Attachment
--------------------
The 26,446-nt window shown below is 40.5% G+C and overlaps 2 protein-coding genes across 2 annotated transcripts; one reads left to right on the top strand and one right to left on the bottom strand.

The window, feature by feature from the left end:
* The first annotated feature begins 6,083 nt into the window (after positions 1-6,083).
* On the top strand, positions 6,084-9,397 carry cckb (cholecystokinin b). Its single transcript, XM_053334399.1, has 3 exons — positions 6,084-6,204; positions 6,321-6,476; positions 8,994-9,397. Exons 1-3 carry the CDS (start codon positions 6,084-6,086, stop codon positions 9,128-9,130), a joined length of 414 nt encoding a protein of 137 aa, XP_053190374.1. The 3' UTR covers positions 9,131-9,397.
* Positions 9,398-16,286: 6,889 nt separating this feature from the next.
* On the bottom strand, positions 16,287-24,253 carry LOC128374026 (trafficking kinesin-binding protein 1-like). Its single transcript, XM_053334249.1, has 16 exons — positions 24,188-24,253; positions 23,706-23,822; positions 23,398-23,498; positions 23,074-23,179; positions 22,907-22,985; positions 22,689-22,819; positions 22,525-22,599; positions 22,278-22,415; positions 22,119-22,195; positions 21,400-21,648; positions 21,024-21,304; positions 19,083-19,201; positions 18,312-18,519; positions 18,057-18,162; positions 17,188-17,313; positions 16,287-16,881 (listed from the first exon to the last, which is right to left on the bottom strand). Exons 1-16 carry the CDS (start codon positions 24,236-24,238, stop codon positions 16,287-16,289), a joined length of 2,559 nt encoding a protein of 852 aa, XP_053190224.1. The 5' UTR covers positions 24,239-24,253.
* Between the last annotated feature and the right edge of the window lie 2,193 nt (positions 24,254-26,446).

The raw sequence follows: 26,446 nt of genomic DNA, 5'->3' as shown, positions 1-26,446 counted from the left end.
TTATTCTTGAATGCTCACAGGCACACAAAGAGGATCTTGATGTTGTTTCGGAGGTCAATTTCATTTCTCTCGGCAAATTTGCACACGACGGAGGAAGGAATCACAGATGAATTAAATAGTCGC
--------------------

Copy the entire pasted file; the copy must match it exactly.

The 26,446-nt window shown below is 40.5% G+C and overlaps 2 protein-coding genes across 2 annotated transcripts; one reads left to right on the top strand and one right to left on the bottom strand.

The window, feature by feature from the left end:
* The first annotated feature begins 6,083 nt into the window (after positions 1-6,083).
* On the top strand, positions 6,084-9,397 carry cckb (cholecystokinin b). Its single transcript, XM_053334399.1, has 3 exons — positions 6,084-6,204; positions 6,321-6,476; positions 8,994-9,397. Exons 1-3 carry the CDS (start codon positions 6,084-6,086, stop codon positions 9,128-9,130), a joined length of 414 nt encoding a protein of 137 aa, XP_053190374.1. The 3' UTR covers positions 9,131-9,397.
* Positions 9,398-16,286: 6,889 nt separating this feature from the next.
* On the bottom strand, positions 16,287-24,253 carry LOC128374026 (trafficking kinesin-binding protein 1-like). Its single transcript, XM_053334249.1, has 16 exons — positions 24,188-24,253; positions 23,706-23,822; positions 23,398-23,498; positions 23,074-23,179; positions 22,907-22,985; positions 22,689-22,819; positions 22,525-22,599; positions 22,278-22,415; positions 22,119-22,195; positions 21,400-21,648; positions 21,024-21,304; positions 19,083-19,201; positions 18,312-18,519; positions 18,057-18,162; positions 17,188-17,313; positions 16,287-16,881 (listed from the first exon to the last, which is right to left on the bottom strand). Exons 1-16 carry the CDS (start codon positions 24,236-24,238, stop codon positions 16,287-16,289), a joined length of 2,559 nt encoding a protein of 852 aa, XP_053190224.1. The 5' UTR covers positions 24,239-24,253.
* Between the last annotated feature and the right edge of the window lie 2,193 nt (positions 24,254-26,446).

The raw sequence follows: 26,446 nt of genomic DNA, 5'->3' as shown, positions 1-26,446 counted from the left end.
TTATTCTTGAATGCTCACAGGCACACAAAGAGGATCTTGATGTTGTTTCGGAGGTCAATTTCATTTCTCTCGGCAAATTTGCACACGACGGAGGAAGGAATCACAGATGAATTAAATAGTCGC